Deprived as she is of life’s material necessities as well as any kind of social standing, she seems to be harmless. At best she’s an object of her community’s indulgence and charity. Her thoroughgoing impotence turns out to be a canny disguise. Taking her revenge for a casual insult, she ruins both James and the Sylph–in other words, the poet and his vision.

Effy, James’s betrothed, deserves consideration here too, though she’s only a secondary character in the ballet. She displays a kind of staying power common to women: She accepts life’s blows and makes do. At first, when James, choosing to follow his dream, jilts her (and the snug domestic milieu she represents), Effy behaves as if felled by tragedy. Act I of the ballet closes on a tableau of her utter despair.

Midway through Act II, however, she regains her equilibrium and turns sensible before our very eyes. Recognizing the impossibility of recovering her true love, she thinks things over and, with sweet resignation, agrees to marry her other suitor, Gurn. He’s a nice ordinary fellow, undistracted by illusions, who will provide her with a settled life warmed by his devotion, children (humankind’s instinctive bid for immortality), and the small, quiet joys of the commonplace.

In no way can he replace James in Effy’s imagination; he’s a character dancer, after all, not a danseur noble. Gurn represents mere reality, and Effy has the good sense to accept this as the best choice remaining to her. It’s not an ignoble one. It allies her with legions of women whose unsung heroism consists of a steadfast consent to what life has offered them.


Galina Mezentseva as Giselle

Now think of Giselle. Granted, its heroine at first epitomizes the kind of innocence that so often guarantees its own undoing. Giselle allows herself to be taken in–seduced, if you will–by Albrecht, one of those aristocrats who amuses himself by going slumming amidst the local peasantry. Depending upon the reading a particular production and its leading dancers give to the libretto, Albrecht may be truly in love with the unworldly girl. Still there’s no denying that Giselle is the victim of his deceit and that he fickly betrays her when confronted by his fiancée, Bathilde, and the full force of the court that is his “proper” social sphere.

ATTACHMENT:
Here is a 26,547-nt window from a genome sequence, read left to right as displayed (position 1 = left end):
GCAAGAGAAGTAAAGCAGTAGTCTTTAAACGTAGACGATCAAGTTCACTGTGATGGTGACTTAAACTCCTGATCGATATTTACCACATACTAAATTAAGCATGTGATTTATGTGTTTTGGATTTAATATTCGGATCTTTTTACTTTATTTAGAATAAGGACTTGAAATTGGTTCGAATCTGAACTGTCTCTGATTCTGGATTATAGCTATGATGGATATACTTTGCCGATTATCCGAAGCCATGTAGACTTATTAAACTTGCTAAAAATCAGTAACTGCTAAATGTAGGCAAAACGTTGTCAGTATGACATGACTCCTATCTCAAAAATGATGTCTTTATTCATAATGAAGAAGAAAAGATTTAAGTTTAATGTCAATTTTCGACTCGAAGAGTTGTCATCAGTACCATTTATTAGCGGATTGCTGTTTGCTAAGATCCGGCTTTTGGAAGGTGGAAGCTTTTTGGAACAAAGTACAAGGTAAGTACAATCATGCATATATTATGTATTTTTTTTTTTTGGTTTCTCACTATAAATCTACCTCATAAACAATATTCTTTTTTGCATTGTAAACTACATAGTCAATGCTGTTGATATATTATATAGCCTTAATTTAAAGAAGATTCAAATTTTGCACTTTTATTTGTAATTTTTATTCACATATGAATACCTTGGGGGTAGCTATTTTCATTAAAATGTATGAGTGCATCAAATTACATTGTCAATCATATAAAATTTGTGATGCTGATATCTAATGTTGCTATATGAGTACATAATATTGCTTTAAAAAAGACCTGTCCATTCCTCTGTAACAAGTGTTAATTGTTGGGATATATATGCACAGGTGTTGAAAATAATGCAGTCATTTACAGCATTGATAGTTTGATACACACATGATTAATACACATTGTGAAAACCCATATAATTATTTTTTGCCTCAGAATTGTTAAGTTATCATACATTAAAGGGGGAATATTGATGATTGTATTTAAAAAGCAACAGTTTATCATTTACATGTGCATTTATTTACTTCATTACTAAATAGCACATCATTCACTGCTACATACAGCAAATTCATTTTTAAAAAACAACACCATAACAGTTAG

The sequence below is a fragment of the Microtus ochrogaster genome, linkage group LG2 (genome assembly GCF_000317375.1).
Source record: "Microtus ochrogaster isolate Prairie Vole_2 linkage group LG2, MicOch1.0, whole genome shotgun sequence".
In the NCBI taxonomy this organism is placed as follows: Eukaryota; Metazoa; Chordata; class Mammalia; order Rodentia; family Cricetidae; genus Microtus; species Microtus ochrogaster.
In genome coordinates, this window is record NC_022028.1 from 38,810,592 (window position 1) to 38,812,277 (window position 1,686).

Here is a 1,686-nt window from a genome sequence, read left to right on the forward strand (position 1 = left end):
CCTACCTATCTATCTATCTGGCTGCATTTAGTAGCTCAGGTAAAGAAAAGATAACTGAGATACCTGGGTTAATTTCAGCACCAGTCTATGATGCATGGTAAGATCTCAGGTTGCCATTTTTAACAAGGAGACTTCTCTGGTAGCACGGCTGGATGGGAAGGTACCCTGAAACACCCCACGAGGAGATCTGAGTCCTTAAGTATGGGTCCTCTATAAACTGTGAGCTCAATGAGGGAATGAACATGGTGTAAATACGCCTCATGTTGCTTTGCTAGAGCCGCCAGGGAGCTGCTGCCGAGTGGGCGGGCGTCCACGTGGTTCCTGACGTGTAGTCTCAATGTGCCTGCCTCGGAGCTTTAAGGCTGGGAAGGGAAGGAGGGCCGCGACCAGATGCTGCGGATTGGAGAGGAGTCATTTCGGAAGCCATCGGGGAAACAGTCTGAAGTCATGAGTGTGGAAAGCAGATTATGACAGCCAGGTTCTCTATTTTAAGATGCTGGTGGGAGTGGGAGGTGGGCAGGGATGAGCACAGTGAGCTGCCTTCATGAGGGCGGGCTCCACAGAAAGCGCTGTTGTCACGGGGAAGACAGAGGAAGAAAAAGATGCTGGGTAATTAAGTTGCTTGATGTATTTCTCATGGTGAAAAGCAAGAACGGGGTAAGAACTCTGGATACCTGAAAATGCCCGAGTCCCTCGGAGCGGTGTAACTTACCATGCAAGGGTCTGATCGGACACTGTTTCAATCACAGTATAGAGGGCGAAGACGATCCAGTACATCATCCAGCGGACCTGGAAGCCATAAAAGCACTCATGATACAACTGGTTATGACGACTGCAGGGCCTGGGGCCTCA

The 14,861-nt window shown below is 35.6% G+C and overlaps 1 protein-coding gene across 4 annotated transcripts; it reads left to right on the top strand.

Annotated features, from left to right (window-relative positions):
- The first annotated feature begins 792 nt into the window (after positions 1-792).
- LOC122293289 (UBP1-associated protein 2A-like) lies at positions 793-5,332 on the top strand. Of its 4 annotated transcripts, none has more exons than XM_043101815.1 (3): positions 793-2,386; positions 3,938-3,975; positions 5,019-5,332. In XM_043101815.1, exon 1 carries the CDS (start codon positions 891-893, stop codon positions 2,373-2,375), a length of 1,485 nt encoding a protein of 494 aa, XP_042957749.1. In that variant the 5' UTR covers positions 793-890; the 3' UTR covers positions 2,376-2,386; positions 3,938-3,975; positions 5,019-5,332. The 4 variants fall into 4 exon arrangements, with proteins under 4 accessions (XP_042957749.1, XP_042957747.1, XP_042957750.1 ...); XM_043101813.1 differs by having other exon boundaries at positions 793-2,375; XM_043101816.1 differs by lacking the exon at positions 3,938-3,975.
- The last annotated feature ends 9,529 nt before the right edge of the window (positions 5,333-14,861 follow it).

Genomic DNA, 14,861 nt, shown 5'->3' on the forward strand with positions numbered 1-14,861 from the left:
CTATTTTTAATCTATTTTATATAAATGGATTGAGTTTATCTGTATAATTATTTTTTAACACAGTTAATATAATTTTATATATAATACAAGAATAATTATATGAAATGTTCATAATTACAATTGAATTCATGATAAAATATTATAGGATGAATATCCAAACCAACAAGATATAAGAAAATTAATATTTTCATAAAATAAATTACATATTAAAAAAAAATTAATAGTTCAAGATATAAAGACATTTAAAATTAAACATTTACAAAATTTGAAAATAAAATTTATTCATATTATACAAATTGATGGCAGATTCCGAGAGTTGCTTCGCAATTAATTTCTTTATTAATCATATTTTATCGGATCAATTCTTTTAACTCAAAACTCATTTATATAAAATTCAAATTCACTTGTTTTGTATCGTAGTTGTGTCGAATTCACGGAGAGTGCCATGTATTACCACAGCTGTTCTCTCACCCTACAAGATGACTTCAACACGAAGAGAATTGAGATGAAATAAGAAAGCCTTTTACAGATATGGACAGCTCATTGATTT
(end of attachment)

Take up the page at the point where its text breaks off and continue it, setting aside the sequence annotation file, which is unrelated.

Even in Act I, however, Giselle demonstrates considerable self-assertion. She steadfastly rejects the persistent courtship of Hilarion who, within their social circle, is the logical match for her. And she subverts her mother’s orders not to tax her weak heart by dancing, which to her is not merely joy but necessity. In other words, she persists in following the dictates of her own needs and desires despite the pressures of the confined world in which she dwells.


Joanna Berman as Giselle

In Act II, Giselle becomes strength incarnate, emerging from beyond the grave, a wraith not yet leached of human feeling, to rescue her unfaithful lover from the death sentence of the avenging Wilis. Giselle’s victory here is a triumph of the pure spirit impelled by sheer volition.


Alla Sizova as Myrtha


Olga Spessivtseva
as Giselle

The power of Myrtha, the implacable queen of the Wilis, is unambiguously superhuman, so perhaps this figure doesn’t earn a place in the pantheon of feminist role models. Still, the character can be understood as a metaphor for women who go into battle for a cause, impelled by rage (just or unjust) and nearly impervious to defeat because their entire being is focused on their single-minded conviction.